Reading Smith as lectio divina (slow prayerful reading) today, several phrases stand out:
“ordinary [people] struggling to be faithful to a hidden God.”
“the common way of faith lives with a deep sense of vulnerability.”
“…refusal of the way of power, a refusal he will have to repeat again and again.”
and from his prayer:
“…deepen my awareness of your indwelling and the priceless gift of intimacy with the Father that is already mine…”
What words or phrases shimmer for you? And how do these particular phrases above speak to your own experience?
The common way of faith is laden with a deep sense of vulnerability, says Smith. Yet so often we have been taught that true faith is a path of certainty. How do you respond when you feel most vulnerable? Do you feel like it is a failure of faith or a moment for faith to grow? A season of abandonment or of intimacy? What do you feel when God is hidden? – do you forget about [Him], whimsically (or fretfully) play hide-and-seek, or rest and wait? No answer is right, per se. But each will tell us something about ourselves and how securely attached we feel to God’s indwelling presence.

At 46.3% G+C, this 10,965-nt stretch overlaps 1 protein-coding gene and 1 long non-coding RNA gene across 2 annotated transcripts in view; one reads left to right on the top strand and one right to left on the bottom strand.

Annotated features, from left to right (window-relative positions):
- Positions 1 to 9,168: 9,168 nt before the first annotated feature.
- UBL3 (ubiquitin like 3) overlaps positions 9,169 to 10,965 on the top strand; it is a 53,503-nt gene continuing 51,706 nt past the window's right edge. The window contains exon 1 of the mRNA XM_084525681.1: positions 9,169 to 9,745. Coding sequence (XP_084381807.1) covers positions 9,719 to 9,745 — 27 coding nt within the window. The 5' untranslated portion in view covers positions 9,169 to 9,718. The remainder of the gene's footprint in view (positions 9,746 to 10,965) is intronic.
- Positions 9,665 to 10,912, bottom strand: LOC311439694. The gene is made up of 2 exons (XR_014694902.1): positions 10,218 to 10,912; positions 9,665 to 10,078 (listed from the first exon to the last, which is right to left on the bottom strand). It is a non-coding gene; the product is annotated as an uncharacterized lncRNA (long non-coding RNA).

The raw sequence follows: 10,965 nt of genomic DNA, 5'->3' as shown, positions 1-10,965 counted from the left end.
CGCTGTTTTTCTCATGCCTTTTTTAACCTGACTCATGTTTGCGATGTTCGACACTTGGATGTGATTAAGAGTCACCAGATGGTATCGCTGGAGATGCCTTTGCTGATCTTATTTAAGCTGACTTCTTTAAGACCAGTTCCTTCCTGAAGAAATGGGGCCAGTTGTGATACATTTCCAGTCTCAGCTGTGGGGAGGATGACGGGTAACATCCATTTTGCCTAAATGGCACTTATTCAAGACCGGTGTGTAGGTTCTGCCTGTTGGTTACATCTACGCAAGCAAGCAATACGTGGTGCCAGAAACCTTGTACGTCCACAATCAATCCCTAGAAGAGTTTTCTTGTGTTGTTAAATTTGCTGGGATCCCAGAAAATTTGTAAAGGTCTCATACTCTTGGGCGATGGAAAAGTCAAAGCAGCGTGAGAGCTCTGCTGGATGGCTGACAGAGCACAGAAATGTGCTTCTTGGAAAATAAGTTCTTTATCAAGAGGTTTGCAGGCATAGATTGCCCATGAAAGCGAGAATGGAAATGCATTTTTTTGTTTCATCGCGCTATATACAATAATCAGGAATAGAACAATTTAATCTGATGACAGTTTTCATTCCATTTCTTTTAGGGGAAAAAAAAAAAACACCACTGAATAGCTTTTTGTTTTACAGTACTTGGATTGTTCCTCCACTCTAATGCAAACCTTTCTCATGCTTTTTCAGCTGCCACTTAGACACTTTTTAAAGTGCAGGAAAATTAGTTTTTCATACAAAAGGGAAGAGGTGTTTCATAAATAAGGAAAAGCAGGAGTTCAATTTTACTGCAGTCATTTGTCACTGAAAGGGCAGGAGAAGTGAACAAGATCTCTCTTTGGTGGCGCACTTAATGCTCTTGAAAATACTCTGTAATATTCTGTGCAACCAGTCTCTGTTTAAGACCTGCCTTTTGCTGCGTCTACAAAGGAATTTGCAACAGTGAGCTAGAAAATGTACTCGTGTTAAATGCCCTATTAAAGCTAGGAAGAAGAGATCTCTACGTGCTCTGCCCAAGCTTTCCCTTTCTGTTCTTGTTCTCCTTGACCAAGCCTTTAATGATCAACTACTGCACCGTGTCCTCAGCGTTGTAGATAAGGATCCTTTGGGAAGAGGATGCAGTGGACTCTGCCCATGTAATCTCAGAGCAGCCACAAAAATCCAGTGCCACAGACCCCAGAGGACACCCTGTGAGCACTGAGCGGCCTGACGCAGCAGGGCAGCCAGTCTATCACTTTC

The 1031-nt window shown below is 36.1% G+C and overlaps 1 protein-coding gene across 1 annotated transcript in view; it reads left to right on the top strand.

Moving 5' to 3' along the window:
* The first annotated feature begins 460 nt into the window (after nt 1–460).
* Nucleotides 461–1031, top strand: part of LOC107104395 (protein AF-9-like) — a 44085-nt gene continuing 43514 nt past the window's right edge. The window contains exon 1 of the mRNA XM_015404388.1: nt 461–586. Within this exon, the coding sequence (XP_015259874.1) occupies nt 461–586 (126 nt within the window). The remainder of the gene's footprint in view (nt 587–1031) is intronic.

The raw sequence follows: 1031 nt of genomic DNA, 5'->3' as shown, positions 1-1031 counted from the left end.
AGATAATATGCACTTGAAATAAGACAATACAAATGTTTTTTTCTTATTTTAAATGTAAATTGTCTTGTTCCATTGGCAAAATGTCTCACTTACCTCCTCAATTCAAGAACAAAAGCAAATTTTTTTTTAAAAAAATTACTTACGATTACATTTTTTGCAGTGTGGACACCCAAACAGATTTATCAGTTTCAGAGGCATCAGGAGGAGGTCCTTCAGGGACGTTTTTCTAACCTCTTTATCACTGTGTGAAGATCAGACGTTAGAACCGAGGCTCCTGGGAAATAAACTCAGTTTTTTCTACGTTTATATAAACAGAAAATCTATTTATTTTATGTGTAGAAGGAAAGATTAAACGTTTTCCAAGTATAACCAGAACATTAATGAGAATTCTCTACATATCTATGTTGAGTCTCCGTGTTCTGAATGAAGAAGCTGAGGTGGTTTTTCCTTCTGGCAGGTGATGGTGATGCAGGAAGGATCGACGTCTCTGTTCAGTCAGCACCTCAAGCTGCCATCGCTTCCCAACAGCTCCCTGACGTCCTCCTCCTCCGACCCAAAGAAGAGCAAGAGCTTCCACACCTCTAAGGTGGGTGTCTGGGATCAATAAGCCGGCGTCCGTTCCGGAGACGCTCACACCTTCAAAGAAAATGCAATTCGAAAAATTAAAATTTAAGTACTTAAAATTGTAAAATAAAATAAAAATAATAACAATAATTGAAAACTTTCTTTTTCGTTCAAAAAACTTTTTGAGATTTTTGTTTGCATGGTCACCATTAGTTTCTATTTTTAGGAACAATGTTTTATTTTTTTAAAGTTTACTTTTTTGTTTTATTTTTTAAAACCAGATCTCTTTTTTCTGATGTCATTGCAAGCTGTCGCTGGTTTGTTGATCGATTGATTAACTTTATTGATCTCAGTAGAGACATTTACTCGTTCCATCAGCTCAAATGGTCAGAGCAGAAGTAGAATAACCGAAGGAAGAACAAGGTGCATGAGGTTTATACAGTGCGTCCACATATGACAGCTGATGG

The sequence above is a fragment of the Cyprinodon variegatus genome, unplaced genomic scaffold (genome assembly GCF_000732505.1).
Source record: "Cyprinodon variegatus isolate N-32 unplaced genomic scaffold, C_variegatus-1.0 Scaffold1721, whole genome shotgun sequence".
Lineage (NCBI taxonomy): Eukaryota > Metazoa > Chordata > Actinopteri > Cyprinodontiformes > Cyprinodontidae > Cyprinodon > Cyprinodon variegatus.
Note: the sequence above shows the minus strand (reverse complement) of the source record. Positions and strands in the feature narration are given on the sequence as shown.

Where can you let the vulnerability in this Lent, simply let it be?
Sometimes it is fighting the vulnerability – a kind of grasping at power – that most exhausts us. Letting go that fight can, therefore, be a kind of Sabbath.
The SALT Project explored the connection between wilderness and Sabbath in a recent podcast, using the temptation of Jesus, a poem of Wendell Berry, and a painting by Henri Matisse. You can listen to the 20 minute podcast HERE.